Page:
Seattle Newspaper Goes After Boeing For Cybersecurity Flaws


The Post-Intelligencer says Boeing is forced to scramble to comply with Sarbanes-Oxley. Critics call the stories unfair.

The newspaper said last week that Boeing has spent millions of dollars bringing in consultants to test its financial systems for fraud--in part because of its "inability to patch database and software development security holes," which were found to be a "significant deficiency" for three years in a row.

The P-I's reporters say they spent six months investigating Boeing and looked at 5,000 internal documents. They don't question that Boeing complies with Sarbox, short for the last names of Sen. Paul Sarbanes and Rep. Michael Oxley, who sponsored the law in 2002 to try to prevent more Enron-style frauds.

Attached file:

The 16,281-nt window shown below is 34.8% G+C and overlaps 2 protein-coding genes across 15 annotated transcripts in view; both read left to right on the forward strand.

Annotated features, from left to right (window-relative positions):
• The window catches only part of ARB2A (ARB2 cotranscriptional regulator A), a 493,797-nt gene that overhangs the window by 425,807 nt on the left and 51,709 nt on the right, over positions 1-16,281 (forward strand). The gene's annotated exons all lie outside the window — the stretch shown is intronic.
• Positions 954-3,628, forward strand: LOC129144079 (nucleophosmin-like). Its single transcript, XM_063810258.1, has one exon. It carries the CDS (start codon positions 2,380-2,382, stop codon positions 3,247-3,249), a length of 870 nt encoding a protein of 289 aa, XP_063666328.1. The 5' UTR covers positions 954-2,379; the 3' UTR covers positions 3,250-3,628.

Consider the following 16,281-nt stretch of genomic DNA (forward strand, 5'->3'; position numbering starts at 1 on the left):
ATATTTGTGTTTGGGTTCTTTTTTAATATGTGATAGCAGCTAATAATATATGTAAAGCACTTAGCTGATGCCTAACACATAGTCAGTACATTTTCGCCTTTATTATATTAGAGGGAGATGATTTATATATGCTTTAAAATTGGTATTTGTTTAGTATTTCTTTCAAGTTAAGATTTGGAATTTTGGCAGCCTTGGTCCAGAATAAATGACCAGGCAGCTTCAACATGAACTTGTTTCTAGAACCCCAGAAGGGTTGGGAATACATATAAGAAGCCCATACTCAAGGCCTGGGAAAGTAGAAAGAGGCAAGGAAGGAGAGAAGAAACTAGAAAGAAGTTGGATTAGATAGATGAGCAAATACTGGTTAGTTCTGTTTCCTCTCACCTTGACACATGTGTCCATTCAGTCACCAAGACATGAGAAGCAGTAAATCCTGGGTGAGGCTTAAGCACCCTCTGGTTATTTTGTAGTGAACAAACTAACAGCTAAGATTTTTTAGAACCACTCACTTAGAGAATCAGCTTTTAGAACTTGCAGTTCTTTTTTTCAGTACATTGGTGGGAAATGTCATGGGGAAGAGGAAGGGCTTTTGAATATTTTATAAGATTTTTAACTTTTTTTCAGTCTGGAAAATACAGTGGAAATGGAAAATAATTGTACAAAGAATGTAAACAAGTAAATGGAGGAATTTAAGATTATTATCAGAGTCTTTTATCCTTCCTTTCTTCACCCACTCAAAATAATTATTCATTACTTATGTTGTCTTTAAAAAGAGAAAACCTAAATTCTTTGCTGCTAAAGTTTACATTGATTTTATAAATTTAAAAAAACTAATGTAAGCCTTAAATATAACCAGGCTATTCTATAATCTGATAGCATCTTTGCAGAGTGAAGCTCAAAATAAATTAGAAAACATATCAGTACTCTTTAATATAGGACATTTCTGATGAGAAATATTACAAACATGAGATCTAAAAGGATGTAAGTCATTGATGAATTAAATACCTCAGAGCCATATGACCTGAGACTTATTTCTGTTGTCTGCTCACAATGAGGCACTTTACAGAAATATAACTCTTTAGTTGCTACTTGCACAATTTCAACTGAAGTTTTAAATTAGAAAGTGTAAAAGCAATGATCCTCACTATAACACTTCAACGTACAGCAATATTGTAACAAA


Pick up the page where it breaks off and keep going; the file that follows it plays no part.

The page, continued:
But the reporters have produced a fascinating look at the pain of trying to comply--the conflict between Boeing's business and IT staffs, the bickering among the consultants, the fight for resources between Boeing's junior and senior staff.

Equally fascinating are the comments from readers, which turn into a debate about whether the reporters really understand Sarbox and whether Boeing really has a problem complying.

Boeing's denials aside (their answers to reporters' questions are posted here and here), I bet the story is a pretty typical look at what goes in inside large organizations. If you doubt that, take a look at this 154-page report on the Department of Homeland Security, published in June. The DHS has problems complying with FISMA, the Federal Information Security Management Act, which is Sarbox for the federal government.

"During the 2006 IT testing, we identified over 200 separate findings, covering each DHS component," the report says. "DHS closed approximately 44% of our prior year IT findings; however, we identified over 150 new IT findings through our test work this year. A significant number of findings were repeated in fiscal year 2006."

The DHS doesn't need to have two reporters going through its business for six months. As a federal agency, its dirty laundry is hung out routinely by its Inspector General, whose job is to ensure the agency's integrity and efficiency.

Boeing should consider itself lucky.